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© 2018

Multiethnic Regionalisms in Southeastern Europe

Statehood Alternatives

  • Introduces the notion of regionalism to the literature on nationalism in Southeastern Europe

  • Compares regionalism within Dalmatia, Istria and Vojvodina

  • Offers a contextual analysis that demonstrates the interplay of structure and agency

Book

Part of the Comparative Territorial Politics book series (COMPTPOL)

Table of contents

  1. Front Matter
    Pages i-xi
  2. Dejan Stjepanović
    Pages 1-11
  3. Back Matter
    Pages 213-215

About this book

Introduction

This book is based on a comparative study of regionalisms in Croatia’s regions of Dalmatia and Istria as well as Serbia’s Vojvodina. The monograph’s main focus is on regionalist political party strategies since 1990, and within that, each case study considers history and historiography, inter-group relations, economics, and region-building. The analysis demonstrates that many of the common assumptions about the causal determinants of territorial autonomy projects and outcomes, as well as about a teleological and unidirectional path from regionalism to nationalism, do not stand up to scrutiny. The author introduces original concepts such as plurinational, multinational and sectional regionalism to theories of nationalism and territorial politics. This book will appeal to scholars and upper-level students interested in territorial politics, federalism, nationalism and comparative politics. 

Keywords

Multiethnic Regionalisms politics in Southeastern Europe Comparative Territorial Politics regionalism in Dalmatia regionalism in Istria regionalism in Vojvodina Croatian political history Serbian political history nationalism in Croatia nationalism in Serbia plurinationalism in South East Europe multinationalism in South East Europe territorial politics in South East Europe federalism in Croatia federalism in Serbia comparative South East European politics

Authors and affiliations

  1. 1.Politics & IR, School of Social SciencesUniversity of DundeeDundeeUnited Kingdom

About the authors

Dejan Stjepanović is Lecturer in Politics at the University of Dundee, UK. He holds a PhD in Political and Social Sciences from the European University Institute, Florence, Italy. His main postdoctoral affiliations included the University of Edinburgh, University College Dublin and the Université catholique de Louvain.  He has published on territorial politics, nationalism and citizenship and taught and designed modules on regionalism, nationalism, democratisation, security studies, comparative politics and international relations.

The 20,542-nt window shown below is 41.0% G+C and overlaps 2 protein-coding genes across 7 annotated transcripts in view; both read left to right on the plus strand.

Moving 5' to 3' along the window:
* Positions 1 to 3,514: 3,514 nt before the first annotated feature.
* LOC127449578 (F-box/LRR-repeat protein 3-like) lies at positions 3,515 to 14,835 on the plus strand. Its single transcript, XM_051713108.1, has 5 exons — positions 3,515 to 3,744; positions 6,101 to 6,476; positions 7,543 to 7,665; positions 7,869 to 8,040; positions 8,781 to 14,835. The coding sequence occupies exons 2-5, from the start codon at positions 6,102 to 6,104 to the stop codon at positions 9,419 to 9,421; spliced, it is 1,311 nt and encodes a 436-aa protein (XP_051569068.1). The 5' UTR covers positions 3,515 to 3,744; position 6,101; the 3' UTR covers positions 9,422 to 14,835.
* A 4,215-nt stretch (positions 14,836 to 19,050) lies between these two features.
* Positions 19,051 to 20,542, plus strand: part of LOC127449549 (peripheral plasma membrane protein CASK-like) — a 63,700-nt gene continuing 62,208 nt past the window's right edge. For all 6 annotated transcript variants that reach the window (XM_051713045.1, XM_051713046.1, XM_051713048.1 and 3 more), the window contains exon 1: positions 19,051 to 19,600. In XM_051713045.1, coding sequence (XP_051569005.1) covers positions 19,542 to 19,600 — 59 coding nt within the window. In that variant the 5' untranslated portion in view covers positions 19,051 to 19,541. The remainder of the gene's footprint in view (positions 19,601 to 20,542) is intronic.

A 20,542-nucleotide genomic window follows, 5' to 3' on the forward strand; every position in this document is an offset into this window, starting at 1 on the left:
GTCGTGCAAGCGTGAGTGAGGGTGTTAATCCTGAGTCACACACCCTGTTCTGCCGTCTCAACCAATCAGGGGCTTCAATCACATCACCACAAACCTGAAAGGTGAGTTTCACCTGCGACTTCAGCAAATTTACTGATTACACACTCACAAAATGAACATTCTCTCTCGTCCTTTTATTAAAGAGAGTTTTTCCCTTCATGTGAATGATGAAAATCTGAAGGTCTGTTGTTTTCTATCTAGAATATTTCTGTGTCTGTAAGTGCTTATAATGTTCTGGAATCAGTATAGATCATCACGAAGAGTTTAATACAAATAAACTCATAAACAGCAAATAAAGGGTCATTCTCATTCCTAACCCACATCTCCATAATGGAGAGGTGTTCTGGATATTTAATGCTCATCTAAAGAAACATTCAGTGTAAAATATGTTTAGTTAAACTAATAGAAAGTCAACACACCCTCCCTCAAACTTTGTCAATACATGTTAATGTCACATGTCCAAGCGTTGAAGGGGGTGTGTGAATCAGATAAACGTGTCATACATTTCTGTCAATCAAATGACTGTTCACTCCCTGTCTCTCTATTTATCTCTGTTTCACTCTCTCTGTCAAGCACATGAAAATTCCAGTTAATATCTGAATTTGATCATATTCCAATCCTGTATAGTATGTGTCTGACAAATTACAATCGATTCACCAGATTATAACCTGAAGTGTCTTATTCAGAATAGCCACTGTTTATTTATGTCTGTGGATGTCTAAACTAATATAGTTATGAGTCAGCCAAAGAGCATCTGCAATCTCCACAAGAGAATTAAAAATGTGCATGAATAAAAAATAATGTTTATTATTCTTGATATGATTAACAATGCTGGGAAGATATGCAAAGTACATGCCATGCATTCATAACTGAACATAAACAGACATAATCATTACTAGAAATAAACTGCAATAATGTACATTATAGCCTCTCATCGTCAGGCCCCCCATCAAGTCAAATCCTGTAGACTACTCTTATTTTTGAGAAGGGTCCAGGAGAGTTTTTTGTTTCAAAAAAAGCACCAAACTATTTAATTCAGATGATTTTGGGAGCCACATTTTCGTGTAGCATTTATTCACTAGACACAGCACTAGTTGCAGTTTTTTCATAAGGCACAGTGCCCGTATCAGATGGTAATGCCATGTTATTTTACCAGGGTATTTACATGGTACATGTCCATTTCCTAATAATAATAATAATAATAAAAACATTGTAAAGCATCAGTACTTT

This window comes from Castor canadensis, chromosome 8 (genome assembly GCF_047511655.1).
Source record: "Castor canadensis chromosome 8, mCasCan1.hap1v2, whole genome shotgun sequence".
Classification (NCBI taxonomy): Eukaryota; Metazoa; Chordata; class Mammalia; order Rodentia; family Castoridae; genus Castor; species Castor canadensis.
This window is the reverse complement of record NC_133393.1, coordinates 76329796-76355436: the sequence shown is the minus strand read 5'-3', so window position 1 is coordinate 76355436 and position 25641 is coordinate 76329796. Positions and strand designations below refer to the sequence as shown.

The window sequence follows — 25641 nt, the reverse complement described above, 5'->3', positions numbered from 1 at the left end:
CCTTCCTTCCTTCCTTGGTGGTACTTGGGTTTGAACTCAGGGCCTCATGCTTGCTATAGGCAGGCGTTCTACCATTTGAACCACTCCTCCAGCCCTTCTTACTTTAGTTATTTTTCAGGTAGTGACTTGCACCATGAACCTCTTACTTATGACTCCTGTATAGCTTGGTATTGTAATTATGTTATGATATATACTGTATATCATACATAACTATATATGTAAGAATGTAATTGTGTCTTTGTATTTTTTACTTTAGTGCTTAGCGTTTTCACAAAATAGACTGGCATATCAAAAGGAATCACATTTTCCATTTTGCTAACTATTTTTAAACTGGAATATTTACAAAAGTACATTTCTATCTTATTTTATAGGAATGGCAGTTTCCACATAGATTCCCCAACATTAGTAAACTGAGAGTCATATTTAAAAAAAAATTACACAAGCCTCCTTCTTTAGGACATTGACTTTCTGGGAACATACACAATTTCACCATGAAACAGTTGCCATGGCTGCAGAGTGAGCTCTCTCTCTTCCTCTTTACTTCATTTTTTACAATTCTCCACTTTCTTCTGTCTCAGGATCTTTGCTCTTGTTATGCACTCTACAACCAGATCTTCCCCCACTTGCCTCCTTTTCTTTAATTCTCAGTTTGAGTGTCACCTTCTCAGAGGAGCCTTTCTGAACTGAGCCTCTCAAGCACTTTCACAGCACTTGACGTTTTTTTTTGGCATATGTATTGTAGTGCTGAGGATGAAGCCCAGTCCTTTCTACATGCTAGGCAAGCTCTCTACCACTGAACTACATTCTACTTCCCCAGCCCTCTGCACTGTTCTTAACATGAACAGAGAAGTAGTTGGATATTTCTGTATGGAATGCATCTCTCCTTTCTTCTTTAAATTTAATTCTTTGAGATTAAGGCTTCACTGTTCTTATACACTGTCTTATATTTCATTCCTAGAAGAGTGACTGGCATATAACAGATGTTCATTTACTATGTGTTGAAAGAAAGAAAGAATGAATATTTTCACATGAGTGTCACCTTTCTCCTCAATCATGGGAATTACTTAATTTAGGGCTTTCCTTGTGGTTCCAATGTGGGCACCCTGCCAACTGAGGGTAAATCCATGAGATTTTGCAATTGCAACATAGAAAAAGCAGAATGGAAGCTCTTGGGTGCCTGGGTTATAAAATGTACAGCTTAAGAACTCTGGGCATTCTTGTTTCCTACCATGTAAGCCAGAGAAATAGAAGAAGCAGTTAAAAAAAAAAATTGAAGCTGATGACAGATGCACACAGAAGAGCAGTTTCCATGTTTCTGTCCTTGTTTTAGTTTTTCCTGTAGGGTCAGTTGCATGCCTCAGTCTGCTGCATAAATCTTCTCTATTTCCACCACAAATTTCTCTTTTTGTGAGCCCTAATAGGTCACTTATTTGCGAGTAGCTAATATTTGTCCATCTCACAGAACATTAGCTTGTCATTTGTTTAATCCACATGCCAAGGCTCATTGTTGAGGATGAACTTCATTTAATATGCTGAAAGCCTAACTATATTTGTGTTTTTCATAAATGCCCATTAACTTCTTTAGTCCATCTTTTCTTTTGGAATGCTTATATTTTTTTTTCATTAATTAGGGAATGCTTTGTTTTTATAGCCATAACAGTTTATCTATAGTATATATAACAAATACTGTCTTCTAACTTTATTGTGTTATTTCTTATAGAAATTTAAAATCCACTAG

Bibliographic information

Reviews

“In much of Central-Europe federalism and regionalism are associated with secessionism. This is especially the case in those countries which emerged out of the former Yugoslavia. Stjepanović's book demonstrates that regionalist sentiments or aspirations do not necessarily generate secessionist outcomes. Furthermore, his work explains why notwithstanding comparable starting positions in the 1990s, different forms of regionalism emerged in Istria, Vojvodina and Dalmatia. This book adds to our understanding and conceptualization of sub-state regionalism and to the dynamics of decentralization in Central and Eastern Europe more generally.” (Wilfried Swenden, University of Edinburgh, UK and Managing Editor, Regional and Federal Studies)

“This study makes an important and timely contribution to the scholarship on regionalism, nationalism, and Southeastern Europe. The analysis weds a thoughtful overview of the relevant theoretical literature to a rich empirical comparison of regionalist movements that developed in Istria, Dalmatia, and Vojvodina in the wake of Yugoslavia's dissolution. In evaluating the success of such projects, Stjepanović highlights the key roles played by political parties, ethnic minorities, and both historical legacies and understandings. The book provides an invaluable typology of regionalisms and a nuanced assessment of territorial politics that offer alternatives to statehood. An urgent read in this era of renewed nationalism.” (Pamela Ballinger, University of Michigan, USA)